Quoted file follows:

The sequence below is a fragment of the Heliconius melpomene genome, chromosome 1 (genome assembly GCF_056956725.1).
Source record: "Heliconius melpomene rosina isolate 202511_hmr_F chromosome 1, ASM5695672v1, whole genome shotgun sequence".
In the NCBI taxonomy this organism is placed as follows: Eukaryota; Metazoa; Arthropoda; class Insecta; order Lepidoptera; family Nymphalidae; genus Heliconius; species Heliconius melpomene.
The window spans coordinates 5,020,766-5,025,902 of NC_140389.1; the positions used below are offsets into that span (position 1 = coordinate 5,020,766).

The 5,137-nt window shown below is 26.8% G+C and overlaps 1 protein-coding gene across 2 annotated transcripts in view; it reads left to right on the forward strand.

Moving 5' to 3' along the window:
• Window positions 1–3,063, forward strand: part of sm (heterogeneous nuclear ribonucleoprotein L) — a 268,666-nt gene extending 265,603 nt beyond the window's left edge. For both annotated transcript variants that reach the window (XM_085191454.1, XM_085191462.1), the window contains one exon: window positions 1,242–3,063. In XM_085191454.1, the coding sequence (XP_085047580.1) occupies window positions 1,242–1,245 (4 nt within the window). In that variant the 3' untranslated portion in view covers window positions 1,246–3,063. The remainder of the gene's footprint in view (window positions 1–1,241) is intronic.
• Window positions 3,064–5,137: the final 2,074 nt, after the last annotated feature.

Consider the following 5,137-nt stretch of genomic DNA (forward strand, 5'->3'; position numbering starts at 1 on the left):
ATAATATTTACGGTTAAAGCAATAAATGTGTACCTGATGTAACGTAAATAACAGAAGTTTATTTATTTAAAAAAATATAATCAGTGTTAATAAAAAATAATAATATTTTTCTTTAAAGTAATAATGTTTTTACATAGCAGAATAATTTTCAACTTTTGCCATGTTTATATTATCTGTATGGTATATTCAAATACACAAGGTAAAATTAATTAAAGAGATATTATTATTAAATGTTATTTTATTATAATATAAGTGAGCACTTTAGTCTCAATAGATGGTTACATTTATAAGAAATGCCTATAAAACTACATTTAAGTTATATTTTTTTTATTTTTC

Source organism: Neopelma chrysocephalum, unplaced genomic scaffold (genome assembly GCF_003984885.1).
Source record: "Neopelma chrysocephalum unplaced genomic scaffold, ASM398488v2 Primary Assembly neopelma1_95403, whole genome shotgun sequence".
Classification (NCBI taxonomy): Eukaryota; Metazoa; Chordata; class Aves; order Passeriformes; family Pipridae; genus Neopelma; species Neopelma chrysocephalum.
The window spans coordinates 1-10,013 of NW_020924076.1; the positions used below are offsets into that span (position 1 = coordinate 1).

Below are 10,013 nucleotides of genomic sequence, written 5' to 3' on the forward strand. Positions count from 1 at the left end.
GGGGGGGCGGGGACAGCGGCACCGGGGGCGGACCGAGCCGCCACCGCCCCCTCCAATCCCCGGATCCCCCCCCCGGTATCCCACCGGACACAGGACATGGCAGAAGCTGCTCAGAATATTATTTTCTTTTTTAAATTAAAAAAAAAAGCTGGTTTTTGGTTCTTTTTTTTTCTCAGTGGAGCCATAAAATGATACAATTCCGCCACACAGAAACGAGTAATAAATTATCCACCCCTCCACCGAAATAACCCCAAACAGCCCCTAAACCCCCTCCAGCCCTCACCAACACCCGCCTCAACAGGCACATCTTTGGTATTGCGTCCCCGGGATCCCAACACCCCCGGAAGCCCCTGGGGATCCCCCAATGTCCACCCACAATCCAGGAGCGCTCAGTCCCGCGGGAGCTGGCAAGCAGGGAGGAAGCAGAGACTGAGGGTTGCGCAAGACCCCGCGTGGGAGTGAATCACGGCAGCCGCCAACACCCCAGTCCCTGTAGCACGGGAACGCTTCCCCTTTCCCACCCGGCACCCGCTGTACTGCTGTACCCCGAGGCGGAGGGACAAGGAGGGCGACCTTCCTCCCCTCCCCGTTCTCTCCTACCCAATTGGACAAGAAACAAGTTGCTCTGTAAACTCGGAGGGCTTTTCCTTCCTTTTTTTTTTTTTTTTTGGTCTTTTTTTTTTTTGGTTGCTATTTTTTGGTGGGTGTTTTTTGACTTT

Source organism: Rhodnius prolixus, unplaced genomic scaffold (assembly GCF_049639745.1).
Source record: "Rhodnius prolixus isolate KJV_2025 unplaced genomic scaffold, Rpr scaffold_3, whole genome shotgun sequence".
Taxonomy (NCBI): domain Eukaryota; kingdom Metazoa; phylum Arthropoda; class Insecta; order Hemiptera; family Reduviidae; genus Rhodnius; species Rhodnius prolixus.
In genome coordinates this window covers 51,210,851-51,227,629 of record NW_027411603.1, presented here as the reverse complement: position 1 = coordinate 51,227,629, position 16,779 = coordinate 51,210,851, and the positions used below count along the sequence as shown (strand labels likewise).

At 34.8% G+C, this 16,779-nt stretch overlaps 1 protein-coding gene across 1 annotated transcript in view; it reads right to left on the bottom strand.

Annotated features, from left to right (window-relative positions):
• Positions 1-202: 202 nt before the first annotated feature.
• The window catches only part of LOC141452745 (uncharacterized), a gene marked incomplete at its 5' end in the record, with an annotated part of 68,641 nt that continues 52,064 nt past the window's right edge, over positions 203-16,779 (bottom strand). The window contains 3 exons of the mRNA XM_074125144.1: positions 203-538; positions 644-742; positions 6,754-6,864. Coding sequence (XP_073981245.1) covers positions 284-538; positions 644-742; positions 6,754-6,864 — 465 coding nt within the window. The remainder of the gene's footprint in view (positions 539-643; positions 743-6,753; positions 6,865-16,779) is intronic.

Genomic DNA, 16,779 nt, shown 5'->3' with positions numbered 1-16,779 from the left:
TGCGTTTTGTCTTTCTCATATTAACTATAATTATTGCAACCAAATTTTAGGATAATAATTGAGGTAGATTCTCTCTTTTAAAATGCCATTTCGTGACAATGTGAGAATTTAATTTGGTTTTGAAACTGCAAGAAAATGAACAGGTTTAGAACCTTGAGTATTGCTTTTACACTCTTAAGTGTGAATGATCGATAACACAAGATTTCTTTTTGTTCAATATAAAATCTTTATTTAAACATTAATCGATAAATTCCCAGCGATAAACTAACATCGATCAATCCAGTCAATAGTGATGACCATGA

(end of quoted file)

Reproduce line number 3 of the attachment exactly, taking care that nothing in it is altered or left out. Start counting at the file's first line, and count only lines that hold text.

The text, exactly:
In the NCBI taxonomy this organism is placed as follows: Eukaryota; Metazoa; Arthropoda; class Insecta; order Lepidoptera; family Nymphalidae; genus Heliconius; species Heliconius melpomene.